Sunday, December 31, 2006

Yellow coneflower
Ratibida pinnata

Grows in moist to slightly dry black soil prairies, clay prairies, thickets, woodland borders, limestone glades, and areas along railroads, particularly where remnant prairies occur. Yellow Coneflower tends to colonize the more disturbed areas of these habitats

It tends to grow rather tall and flop in gardens unless cut back a couple of times in early summer. I have not yet had to perform this duty as the rabbits and their young do an admirable job of munching the tender new growth to various heights. Then seem to move on in time for the flowers to form and flower. Later in the season if a storm makes ratty looking just clip most away leaving a few that look good still for late flowers and seeds. It will return.

I have a spot where the yellow cone flowers have been mixed in amid the tall straight grass and tall large flowered sunflowers. In another place they are mixed with liatris and asters.
The bloom period is very long allowing a mix with several other plants over the summer and early fall. The flowers sway on long delicate stems in each passing breeze. An interesting sight even before the flowers open full as the native bees will hang on sipping oozing nectar already drawing pollinators. The bees are so tame while so engaged that I have often picked the bees up and held them. The little yellow faced native bees are most often found in this state.

Other bees, include Epeoline Cuckoo bees, large Leaf-Cutting bees, Green Metallic bees, and other Halictine bees.
Other insect visitors include wasps, flies, small butterflies, and beetles.
The bees also collect pollen and some beetles feed on pollen. The caterpillars of the butterfly Chlosyne nycteis (Silvery Checkerspot) feeds on the foliage, as well as the caterpillars of the moths Eynchlora acida (Wavy-Lined Emerald) and Eupithecia miserulata (Common Eupithecia).
Gold Finches occasionally eat the seeds, rabbits, groundhogs and livestock will eat foliage and flowering stems.


Blogger firefly said...

Wow -- that is a beautiful plant. I added some purple coneflower last summer, and was going to ignore the yellow forms because I thought they were all hybridized, but I'll be looking to add this in spring.

I collected some aster seeds from a roadside clump, so I'll try interplanting the two!

3/1/07 12:51 PM  
Blogger Gloria said...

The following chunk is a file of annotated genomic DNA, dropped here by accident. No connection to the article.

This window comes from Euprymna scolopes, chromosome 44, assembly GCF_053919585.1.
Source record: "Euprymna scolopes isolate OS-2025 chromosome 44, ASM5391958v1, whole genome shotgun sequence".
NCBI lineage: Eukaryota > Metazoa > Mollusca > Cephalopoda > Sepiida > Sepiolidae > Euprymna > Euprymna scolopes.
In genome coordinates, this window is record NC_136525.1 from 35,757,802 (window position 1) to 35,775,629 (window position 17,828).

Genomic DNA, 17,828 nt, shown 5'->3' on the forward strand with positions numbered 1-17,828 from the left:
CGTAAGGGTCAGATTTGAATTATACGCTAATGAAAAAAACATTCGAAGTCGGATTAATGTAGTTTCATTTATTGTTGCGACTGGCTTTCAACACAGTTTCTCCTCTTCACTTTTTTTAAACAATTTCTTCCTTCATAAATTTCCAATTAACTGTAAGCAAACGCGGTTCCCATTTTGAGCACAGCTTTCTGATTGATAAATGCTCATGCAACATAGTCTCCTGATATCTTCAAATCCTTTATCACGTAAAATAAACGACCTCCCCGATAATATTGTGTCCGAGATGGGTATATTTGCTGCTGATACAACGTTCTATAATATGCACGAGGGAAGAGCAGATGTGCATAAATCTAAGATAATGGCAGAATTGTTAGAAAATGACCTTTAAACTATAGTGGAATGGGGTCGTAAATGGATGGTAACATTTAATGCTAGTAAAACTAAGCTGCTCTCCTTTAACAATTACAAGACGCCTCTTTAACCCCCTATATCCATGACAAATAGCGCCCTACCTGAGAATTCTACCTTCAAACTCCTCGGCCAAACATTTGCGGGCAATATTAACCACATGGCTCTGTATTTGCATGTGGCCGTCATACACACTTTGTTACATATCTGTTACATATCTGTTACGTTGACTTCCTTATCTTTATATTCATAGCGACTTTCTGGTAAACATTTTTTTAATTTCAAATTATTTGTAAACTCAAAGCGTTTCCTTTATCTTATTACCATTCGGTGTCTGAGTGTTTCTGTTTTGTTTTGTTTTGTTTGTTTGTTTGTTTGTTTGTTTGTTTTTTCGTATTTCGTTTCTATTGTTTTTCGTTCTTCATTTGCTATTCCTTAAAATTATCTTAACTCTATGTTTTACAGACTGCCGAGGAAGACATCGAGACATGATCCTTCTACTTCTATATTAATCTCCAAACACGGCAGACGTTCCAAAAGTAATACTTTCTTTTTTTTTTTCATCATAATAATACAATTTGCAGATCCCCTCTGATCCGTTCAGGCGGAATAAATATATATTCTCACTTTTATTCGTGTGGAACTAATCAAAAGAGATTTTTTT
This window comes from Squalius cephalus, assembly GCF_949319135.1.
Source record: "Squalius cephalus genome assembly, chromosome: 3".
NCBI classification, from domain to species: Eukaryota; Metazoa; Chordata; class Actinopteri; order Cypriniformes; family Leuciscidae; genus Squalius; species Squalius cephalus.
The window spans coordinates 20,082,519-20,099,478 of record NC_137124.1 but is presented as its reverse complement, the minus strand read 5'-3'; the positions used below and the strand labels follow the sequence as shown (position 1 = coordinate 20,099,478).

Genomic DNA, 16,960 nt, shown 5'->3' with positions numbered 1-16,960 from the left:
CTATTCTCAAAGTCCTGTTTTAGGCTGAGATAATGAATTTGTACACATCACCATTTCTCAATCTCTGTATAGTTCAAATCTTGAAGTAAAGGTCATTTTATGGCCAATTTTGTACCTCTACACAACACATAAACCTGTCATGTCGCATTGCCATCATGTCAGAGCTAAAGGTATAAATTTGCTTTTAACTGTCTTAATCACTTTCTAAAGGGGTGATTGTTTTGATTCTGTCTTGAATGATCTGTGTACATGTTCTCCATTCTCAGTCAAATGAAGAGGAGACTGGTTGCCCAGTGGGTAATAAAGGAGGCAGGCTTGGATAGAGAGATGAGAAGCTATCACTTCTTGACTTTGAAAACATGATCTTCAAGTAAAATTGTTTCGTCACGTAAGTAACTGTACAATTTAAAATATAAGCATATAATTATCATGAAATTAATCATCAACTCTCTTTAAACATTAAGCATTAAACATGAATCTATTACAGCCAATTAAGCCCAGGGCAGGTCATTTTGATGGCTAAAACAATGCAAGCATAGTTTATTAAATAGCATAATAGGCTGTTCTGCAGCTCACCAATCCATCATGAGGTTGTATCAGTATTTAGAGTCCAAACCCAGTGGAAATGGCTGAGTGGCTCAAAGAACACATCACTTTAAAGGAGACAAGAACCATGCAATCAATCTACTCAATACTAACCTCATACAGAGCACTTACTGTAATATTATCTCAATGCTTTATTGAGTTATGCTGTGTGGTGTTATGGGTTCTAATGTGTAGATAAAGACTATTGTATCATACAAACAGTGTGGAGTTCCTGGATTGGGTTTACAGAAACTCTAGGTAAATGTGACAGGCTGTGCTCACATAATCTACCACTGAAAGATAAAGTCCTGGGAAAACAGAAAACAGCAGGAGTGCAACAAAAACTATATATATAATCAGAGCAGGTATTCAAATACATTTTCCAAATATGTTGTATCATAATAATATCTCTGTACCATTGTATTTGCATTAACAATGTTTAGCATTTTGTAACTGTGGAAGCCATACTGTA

Asters and yellow coneflower together look good although by the time aster blooms the coneflowers are slowing down.Try adding a few liatris to bloom with the early heavy flowering and/or a strong upright grass like panicum/switchgrass.

This yellow coneflower is in the same family as Mexican hat/Ratibida columnaris, but is a much larger flower and taller overall.

Ratibida pinnata/yellow (or sometimes called grey coneflower for the cones color before the flower petals emerge)has much prettier foliage and a nice habit of swaying in the breezes on long stems.Fits in nice with upright grass.

There is a native yellow Echinacea called paradoxa sometimes confused with Ratibida pinnata that is native to mid north america. It is were the hybrids came from.

5/1/07 2:54 PM  
Anonymous Anonymous said...

Wow, that's an awesome plant. I'm going to have to look for this one this spring. Where do you shop for your plants in the city? I imagine you go out to the burbs because I haven't found much variety in the city.

8/1/07 12:18 AM  
Blogger Gloria said...

Mr Brownthumb,You are right about not shopping for native plants in the city. This particular plant came from a spring wildflower plant sale at Gibson woods in Hammond Indiana.The next one will be April 14 2007. A group called the Wild Ones Indiana chapter grows the plants and sells them. I bought the yellow coneflower,spotted Joe-Pye weed, wild lupine perennis, and a wild penstemon. There are several native plant nursuries online. Have you Checked out Art and Linda's Wildflowers in Cicero?
or Northwind Perennial Farm in Wisconsin? I start a lot of plants from seed.

8/1/07 4:20 PM  

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